American Greats

American Greats

by Robert A. Wilson, Stanley Marcus


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Product Details

ISBN-13: 9781586480066
Publisher: PublicAffairs
Publication date: 09/28/2000
Pages: 336
Product dimensions: 10.03(w) x 12.22(h) x 1.03(d)
Lexile: 1220L (what's this?)

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Chapter One

common sense: 'tis time to part

When the founding fathers signed the Declaration of Independence in July 1776, it was an accepted fact that most colonists favored full separation from England. But only six months before, it was not so. There had been skirmishes with British soldiers. A variety of discontents had been diplomatically voiced by colonial leaders. But the Continental Congress was silent on the matter of New World indignation, and there was still a sense that Parliament in London could resolve the various disputes in a satisfactory way. If anything, the colonies vibrated with unarticulated emotions and buried hopes—poised for someone to bring the scattered opinions into focus.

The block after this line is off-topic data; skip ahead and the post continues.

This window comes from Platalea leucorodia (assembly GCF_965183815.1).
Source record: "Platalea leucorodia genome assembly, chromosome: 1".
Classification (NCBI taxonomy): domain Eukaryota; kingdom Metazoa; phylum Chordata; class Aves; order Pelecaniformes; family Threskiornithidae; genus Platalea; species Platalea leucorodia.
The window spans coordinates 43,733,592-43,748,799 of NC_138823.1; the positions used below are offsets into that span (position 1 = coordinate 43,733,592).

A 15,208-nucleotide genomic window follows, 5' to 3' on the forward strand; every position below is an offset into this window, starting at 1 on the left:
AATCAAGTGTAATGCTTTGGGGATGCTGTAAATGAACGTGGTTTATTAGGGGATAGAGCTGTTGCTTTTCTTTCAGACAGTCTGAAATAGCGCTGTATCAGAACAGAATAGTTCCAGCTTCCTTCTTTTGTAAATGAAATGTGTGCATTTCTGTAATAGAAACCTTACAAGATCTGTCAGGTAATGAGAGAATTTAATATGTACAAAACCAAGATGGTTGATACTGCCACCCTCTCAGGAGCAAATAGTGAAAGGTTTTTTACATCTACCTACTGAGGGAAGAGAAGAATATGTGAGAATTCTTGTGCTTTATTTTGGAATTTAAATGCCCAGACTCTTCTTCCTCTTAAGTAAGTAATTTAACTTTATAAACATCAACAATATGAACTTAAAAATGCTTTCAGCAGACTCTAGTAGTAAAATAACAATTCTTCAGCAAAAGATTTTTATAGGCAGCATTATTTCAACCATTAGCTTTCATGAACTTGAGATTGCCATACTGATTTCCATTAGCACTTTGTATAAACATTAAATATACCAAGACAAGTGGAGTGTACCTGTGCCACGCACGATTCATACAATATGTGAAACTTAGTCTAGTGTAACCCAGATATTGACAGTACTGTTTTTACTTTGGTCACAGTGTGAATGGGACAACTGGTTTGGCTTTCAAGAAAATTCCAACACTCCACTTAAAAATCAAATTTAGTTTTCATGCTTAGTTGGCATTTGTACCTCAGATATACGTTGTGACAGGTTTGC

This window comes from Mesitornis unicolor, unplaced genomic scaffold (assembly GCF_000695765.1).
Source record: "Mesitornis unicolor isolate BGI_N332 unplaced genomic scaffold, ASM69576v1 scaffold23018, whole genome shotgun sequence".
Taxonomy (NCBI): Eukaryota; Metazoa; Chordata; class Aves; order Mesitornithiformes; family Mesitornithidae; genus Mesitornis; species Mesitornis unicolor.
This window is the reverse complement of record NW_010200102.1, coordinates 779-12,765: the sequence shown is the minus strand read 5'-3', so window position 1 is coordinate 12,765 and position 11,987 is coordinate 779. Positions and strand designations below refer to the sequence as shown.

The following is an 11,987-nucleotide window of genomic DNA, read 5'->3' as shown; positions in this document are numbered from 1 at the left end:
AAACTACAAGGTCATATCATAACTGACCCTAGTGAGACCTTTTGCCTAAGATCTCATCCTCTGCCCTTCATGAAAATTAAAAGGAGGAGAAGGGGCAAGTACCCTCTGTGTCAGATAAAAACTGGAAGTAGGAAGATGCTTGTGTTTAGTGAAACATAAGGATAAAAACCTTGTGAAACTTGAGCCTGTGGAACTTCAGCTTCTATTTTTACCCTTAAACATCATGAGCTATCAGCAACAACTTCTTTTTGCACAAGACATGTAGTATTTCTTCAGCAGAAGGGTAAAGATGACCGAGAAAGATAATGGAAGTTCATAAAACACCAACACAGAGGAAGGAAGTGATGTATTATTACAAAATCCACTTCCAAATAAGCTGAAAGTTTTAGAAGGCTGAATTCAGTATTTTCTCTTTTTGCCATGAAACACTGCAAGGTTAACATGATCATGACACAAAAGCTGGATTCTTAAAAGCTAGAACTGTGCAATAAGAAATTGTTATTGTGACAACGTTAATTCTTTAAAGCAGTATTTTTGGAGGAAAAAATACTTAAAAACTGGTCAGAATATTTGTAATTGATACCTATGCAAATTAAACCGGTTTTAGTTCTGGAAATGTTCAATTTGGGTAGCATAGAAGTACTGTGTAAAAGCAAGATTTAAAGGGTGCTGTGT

Clarity arrived in Philadelphia on January 10, 1776, when an English corset-maker—who had only been in the colonies about a year—published a pamphlet called Common Sense. In stunningly clear and moving prose, Thomas Paine gathered up the random unspoken thoughts of the average smithy or farmer, shook them in his face, and gave him the courage to accept a radical idea.

    "The sun never shined on a cause of greater worth," he wrote. "'Tis not the concern of a day, a year, or an age; posterity are virtually involved in the contest ... Now is the seed-time of continental union, faith, and honour.

    "The least fracture now will be like a name engraved with the point of a pin on the tender rind of a young oak; the wound will enlarge with the tree, and posterity read it in full grown characters."

    History wouldbe made now or never, Paine wrote, "The present winter is worth an age if rightly employed, but if lost or neglected the whole continent will partake of the misfortune."